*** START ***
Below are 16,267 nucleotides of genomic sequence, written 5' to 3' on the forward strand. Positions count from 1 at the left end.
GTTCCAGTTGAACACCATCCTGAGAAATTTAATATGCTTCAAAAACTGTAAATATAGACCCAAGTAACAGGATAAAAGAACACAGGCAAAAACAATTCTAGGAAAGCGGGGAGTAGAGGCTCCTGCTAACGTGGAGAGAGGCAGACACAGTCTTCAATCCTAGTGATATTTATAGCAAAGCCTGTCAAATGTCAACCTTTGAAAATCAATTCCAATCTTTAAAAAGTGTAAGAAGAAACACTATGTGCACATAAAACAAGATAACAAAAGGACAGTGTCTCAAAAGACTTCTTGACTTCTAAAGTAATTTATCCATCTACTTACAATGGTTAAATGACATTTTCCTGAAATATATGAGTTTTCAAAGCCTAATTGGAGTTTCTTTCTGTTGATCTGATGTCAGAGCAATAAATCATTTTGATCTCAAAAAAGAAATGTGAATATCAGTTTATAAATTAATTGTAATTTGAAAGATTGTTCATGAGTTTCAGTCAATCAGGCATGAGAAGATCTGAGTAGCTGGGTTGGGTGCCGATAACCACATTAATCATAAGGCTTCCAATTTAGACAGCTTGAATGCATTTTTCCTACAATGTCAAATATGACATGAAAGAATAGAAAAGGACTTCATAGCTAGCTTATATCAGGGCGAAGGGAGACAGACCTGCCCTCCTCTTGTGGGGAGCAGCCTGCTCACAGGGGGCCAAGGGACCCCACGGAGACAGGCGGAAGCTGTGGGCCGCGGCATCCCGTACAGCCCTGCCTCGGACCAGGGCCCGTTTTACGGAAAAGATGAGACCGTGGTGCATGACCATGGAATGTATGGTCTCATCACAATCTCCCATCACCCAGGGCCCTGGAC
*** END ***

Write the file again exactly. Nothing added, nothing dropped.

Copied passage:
Below are 16,267 nucleotides of genomic sequence, written 5' to 3' on the forward strand. Positions count from 1 at the left end.
GTTCCAGTTGAACACCATCCTGAGAAATTTAATATGCTTCAAAAACTGTAAATATAGACCCAAGTAACAGGATAAAAGAACACAGGCAAAAACAATTCTAGGAAAGCGGGGAGTAGAGGCTCCTGCTAACGTGGAGAGAGGCAGACACAGTCTTCAATCCTAGTGATATTTATAGCAAAGCCTGTCAAATGTCAACCTTTGAAAATCAATTCCAATCTTTAAAAAGTGTAAGAAGAAACACTATGTGCACATAAAACAAGATAACAAAAGGACAGTGTCTCAAAAGACTTCTTGACTTCTAAAGTAATTTATCCATCTACTTACAATGGTTAAATGACATTTTCCTGAAATATATGAGTTTTCAAAGCCTAATTGGAGTTTCTTTCTGTTGATCTGATGTCAGAGCAATAAATCATTTTGATCTCAAAAAAGAAATGTGAATATCAGTTTATAAATTAATTGTAATTTGAAAGATTGTTCATGAGTTTCAGTCAATCAGGCATGAGAAGATCTGAGTAGCTGGGTTGGGTGCCGATAACCACATTAATCATAAGGCTTCCAATTTAGACAGCTTGAATGCATTTTTCCTACAATGTCAAATATGACATGAAAGAATAGAAAAGGACTTCATAGCTAGCTTATATCAGGGCGAAGGGAGACAGACCTGCCCTCCTCTTGTGGGGAGCAGCCTGCTCACAGGGGGCCAAGGGACCCCACGGAGACAGGCGGAAGCTGTGGGCCGCGGCATCCCGTACAGCCCTGCCTCGGACCAGGGCCCGTTTTACGGAAAAGATGAGACCGTGGTGCATGACCATGGAATGTATGGTCTCATCACAATCTCCCATCACCCAGGGCCCTGGAC